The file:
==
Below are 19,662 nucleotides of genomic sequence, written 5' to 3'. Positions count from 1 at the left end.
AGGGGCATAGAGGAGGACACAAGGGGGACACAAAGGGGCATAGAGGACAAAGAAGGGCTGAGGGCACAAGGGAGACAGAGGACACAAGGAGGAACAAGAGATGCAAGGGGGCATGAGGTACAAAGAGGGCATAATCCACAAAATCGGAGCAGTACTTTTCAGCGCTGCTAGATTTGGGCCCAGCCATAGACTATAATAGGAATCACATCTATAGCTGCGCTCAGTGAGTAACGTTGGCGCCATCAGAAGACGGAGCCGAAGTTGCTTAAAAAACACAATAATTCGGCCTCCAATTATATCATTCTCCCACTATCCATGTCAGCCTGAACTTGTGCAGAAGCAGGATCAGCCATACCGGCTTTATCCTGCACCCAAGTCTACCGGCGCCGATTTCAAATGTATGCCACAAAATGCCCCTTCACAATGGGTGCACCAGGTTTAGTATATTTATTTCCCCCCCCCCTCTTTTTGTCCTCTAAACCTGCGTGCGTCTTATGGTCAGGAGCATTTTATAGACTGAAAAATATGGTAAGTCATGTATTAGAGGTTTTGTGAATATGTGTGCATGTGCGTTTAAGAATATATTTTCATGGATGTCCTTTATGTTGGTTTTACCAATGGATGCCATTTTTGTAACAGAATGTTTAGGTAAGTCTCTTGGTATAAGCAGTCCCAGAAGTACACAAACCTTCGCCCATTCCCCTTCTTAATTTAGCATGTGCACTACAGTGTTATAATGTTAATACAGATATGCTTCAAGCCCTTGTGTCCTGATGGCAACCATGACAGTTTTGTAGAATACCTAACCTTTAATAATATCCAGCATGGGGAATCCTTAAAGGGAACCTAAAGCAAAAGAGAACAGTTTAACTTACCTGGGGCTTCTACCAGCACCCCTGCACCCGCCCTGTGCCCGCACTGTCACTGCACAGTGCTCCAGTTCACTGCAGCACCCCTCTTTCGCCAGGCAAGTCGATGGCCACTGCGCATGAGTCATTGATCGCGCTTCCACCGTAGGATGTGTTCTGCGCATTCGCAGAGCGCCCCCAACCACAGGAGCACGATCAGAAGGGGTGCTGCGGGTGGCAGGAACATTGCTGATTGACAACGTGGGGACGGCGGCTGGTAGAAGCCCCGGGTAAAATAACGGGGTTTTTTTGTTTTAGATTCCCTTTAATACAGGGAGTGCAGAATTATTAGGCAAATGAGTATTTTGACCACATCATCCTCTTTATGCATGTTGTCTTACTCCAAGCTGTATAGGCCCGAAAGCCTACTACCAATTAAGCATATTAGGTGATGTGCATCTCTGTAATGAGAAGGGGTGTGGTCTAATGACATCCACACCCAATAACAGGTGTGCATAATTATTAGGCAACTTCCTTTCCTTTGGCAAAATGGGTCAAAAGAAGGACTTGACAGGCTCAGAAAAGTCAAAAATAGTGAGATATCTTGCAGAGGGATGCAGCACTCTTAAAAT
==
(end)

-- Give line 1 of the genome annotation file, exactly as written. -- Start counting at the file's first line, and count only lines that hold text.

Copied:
Below are 19,662 nucleotides of genomic sequence, written 5' to 3'. Positions count from 1 at the left end.